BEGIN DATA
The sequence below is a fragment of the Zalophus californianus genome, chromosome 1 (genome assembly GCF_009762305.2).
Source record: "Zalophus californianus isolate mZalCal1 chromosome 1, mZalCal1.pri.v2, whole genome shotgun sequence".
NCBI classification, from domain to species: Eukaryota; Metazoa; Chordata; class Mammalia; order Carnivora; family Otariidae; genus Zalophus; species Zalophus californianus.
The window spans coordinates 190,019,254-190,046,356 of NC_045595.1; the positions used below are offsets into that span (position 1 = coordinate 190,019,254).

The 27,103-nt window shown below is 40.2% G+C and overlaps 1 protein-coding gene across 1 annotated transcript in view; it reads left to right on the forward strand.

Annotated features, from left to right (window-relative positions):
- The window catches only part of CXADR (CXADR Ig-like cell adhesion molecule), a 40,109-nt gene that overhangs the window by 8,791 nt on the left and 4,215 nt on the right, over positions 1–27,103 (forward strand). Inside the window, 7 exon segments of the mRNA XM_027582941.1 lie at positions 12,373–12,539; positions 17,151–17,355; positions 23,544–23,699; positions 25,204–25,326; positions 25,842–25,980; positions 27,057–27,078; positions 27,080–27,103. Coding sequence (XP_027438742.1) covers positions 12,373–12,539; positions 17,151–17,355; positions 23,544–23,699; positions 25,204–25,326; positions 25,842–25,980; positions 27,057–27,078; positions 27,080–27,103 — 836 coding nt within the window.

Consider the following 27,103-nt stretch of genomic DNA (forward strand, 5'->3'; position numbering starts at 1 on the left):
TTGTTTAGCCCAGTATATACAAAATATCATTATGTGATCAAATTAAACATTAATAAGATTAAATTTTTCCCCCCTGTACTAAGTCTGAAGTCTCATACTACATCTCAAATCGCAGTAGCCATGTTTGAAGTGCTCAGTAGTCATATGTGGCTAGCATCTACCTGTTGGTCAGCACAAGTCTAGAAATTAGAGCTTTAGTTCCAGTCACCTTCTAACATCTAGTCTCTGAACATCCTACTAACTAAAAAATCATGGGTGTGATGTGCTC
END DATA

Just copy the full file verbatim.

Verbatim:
The sequence below is a fragment of the Zalophus californianus genome, chromosome 1 (genome assembly GCF_009762305.2).
Source record: "Zalophus californianus isolate mZalCal1 chromosome 1, mZalCal1.pri.v2, whole genome shotgun sequence".
NCBI classification, from domain to species: Eukaryota; Metazoa; Chordata; class Mammalia; order Carnivora; family Otariidae; genus Zalophus; species Zalophus californianus.
The window spans coordinates 190,019,254-190,046,356 of NC_045595.1; the positions used below are offsets into that span (position 1 = coordinate 190,019,254).

The 27,103-nt window shown below is 40.2% G+C and overlaps 1 protein-coding gene across 1 annotated transcript in view; it reads left to right on the forward strand.

Annotated features, from left to right (window-relative positions):
- The window catches only part of CXADR (CXADR Ig-like cell adhesion molecule), a 40,109-nt gene that overhangs the window by 8,791 nt on the left and 4,215 nt on the right, over positions 1–27,103 (forward strand). Inside the window, 7 exon segments of the mRNA XM_027582941.1 lie at positions 12,373–12,539; positions 17,151–17,355; positions 23,544–23,699; positions 25,204–25,326; positions 25,842–25,980; positions 27,057–27,078; positions 27,080–27,103. Coding sequence (XP_027438742.1) covers positions 12,373–12,539; positions 17,151–17,355; positions 23,544–23,699; positions 25,204–25,326; positions 25,842–25,980; positions 27,057–27,078; positions 27,080–27,103 — 836 coding nt within the window.

Consider the following 27,103-nt stretch of genomic DNA (forward strand, 5'->3'; position numbering starts at 1 on the left):
TTGTTTAGCCCAGTATATACAAAATATCATTATGTGATCAAATTAAACATTAATAAGATTAAATTTTTCCCCCCTGTACTAAGTCTGAAGTCTCATACTACATCTCAAATCGCAGTAGCCATGTTTGAAGTGCTCAGTAGTCATATGTGGCTAGCATCTACCTGTTGGTCAGCACAAGTCTAGAAATTAGAGCTTTAGTTCCAGTCACCTTCTAACATCTAGTCTCTGAACATCCTACTAACTAAAAAATCATGGGTGTGATGTGCTC